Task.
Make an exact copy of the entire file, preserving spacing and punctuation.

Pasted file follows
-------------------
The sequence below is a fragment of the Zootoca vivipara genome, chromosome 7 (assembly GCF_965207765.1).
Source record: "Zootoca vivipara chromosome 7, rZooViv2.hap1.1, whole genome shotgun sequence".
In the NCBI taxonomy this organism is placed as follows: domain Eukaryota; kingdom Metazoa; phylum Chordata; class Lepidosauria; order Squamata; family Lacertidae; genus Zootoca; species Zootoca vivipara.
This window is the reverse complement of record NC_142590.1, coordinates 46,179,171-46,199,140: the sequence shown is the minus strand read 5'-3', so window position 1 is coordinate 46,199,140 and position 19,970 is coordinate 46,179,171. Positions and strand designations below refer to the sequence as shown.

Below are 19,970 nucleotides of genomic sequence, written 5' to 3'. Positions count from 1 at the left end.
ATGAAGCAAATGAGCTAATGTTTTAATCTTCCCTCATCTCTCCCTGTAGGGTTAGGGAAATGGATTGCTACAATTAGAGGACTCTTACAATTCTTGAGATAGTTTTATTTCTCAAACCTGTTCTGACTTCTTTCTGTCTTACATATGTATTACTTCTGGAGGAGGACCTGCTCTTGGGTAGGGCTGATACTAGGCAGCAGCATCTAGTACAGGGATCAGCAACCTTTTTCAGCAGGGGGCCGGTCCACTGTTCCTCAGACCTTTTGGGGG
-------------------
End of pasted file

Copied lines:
The sequence below is a fragment of the Zootoca vivipara genome, chromosome 7 (assembly GCF_965207765.1).
Source record: "Zootoca vivipara chromosome 7, rZooViv2.hap1.1, whole genome shotgun sequence".
In the NCBI taxonomy this organism is placed as follows: domain Eukaryota; kingdom Metazoa; phylum Chordata; class Lepidosauria; order Squamata; family Lacertidae; genus Zootoca; species Zootoca vivipara.
This window is the reverse complement of record NC_142590.1, coordinates 46,179,171-46,199,140: the sequence shown is the minus strand read 5'-3', so window position 1 is coordinate 46,199,140 and position 19,970 is coordinate 46,179,171. Positions and strand designations below refer to the sequence as shown.

Below are 19,970 nucleotides of genomic sequence, written 5' to 3'. Positions count from 1 at the left end.
ATGAAGCAAATGAGCTAATGTTTTAATCTTCCCTCATCTCTCCCTGTAGGGTTAGGGAAATGGATTGCTACAATTAGAGGACTCTTACAATTCTTGAGATAGTTTTATTTCTCAAACCTGTTCTGACTTCTTTCTGTCTTACATATGTATTACTTCTGGAGGAGGACCTGCTCTTGGGTAGGGCTGATACTAGGCAGCAGCATCTAGTACAGGGATCAGCAACCTTTTTCAGCAGGGGGCCGGTCCACTGTTCCTCAGACCTTTTGGGGG